There’s a video currently making the rounds on the Internet. It shows a recent public event held in a Kuala Lumpur mall to commemorate World AIDS Day. A panel of speakers are on a stage discussing the state of HIV in the country. The clip is dominated by the monologue of a person who calls herself a motivational speaker and family counselling specialist.
The shrill and strident tones, the disparaging and heartless words of judgement, and the blatant misuse of religious rhetoric to justify discrimination and bigotry, make viewing the video difficult. Especially those parts where she appears to be gleeful in the suffering and hardship of others.
It is painful to hear. But it is even more painful to realise that despite decades of work and effort in improving awareness and knowledge, changing minds and attitudes towards people living with HIV and the communities affected by it, dealing with stigma and discrimination remains a major challenge in Malaysia.
1st of December is World AIDS Day. It has been 31 years since the first AIDS case was diagnosed in this country. More than 100,000 people were reported to have acquired HIV since then.
Around 3 200 persons are newly infected annually. While most are men, there are increasingly more women. Out of 9 new HIV infections recorded daily, 6 of them are due to unprotected sex. Sexual transmission today drives the Malaysian HIV epidemic, overtaking injecting drug use.
We have come a long way from those days when a person getting diagnosed with HIV could only dream about getting treated, and had little or no access to care and support. Today, anyone living with HIV in Malaysia is able to access treatment for free or at low cost. HIV is now a chronic, but manageable illness. We can take enormous pride in these achievements.
Which is why this incident at the mall is particularly sakit hati. Some people still don’t get it.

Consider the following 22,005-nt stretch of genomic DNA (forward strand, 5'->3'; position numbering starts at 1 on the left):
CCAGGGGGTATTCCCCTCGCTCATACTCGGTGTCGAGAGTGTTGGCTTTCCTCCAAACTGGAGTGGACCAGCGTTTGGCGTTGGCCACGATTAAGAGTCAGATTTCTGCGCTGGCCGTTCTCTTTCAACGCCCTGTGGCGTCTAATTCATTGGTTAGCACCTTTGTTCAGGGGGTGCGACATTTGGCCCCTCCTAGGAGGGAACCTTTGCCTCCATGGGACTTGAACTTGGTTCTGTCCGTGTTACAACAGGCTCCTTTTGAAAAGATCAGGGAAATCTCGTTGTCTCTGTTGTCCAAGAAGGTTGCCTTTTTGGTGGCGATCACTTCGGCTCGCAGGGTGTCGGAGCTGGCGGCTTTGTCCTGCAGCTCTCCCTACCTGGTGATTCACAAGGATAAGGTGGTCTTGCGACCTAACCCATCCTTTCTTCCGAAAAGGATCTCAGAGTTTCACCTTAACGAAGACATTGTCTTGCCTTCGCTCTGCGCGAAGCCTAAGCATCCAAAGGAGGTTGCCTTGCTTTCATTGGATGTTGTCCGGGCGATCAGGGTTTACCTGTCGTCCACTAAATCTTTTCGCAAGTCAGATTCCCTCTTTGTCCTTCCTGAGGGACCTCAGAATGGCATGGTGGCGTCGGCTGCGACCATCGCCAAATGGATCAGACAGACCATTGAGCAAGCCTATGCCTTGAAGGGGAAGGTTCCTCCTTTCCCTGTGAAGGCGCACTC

Today, we face the everyday reality of more people among us who are living with HIV, vulnerable or at increased risk.
Consider the single mother who has six kids to feed, school and house. The transwoman who has been told, that her kind are reviled in the sight of God and that before receiving assistance, she must bertaubat (repent).
The sex worker who is turned away from the welfare assistance office for not having an identification card. The homeless person whose last address was “under the bridge near Central Market.” The person living with HIV who has been deprived of employment, house and home.
They are our grandparents, parents, sons and daughters, brothers and sisters, friends, colleagues and strangers.
Now, more than ever, compassion, not hate and discrimination, is absolutely necessary in dealing with the many challenges we face as a society.
Let me be frank.
Those at risk, vulnerable or living with HIV need less of our ceramahs, dogma and religious rhetoric. It is self-indulgent. Talk is the privilege of those whose bellies are full, have jobs, roofs over their heads, drive nice cars and don’t wonder where their next meal or RM10 is going to come from. There are so many who need help to survive and live.
In this, the non-Muslim charity and welfare organisations in Malaysia have done a much better job compared to their Muslim counterparts. To the latter, I would ask that you take a leaf out of our non-Muslim brethren, particularly the Christian and Buddhist communities. Be non-judgemental, don’t be prejudiced, open your hearts and doors to everyone. Most importantly, make yourselves open to learn.
There is much that we can do better. Instead of focusing our energies on condemning and preaching to people and communities, we need to reflect on the gaps and shortcomings which have driven away or ostracised our own communities.
With the hundreds of millions collected annually in zakat contributions, surely there is enough to help those who are poor and in need?
Don’t sit in your comfortable air conditioned offices in faraway locations expecting the poor and destitute to come to you. Don’t force them to spend time and money which they don’t have to go to you.
So many have their noses pressed against the windows of welfare offices. And when they desperately in need of these services, they can’t get in. Don’t burden them with numerous documentation and religious requirements to prove that they are layak menerima bantuan (fit to receive assistance). Don’t operate only during government office hours.
If your sincere intent and amanah are to help and assist the poor and in need, seek them out and you will definitely find them. The need is great, especially in these trying times.
On this World AIDS Day, we need to continue fighting for every person who needs our help today but also in memory of those who are no longer with us. As demonstrated by this recent incident, we must also uphold their dignity by calling out acts of stigma and discrimination as we see it..
We can’t let them down.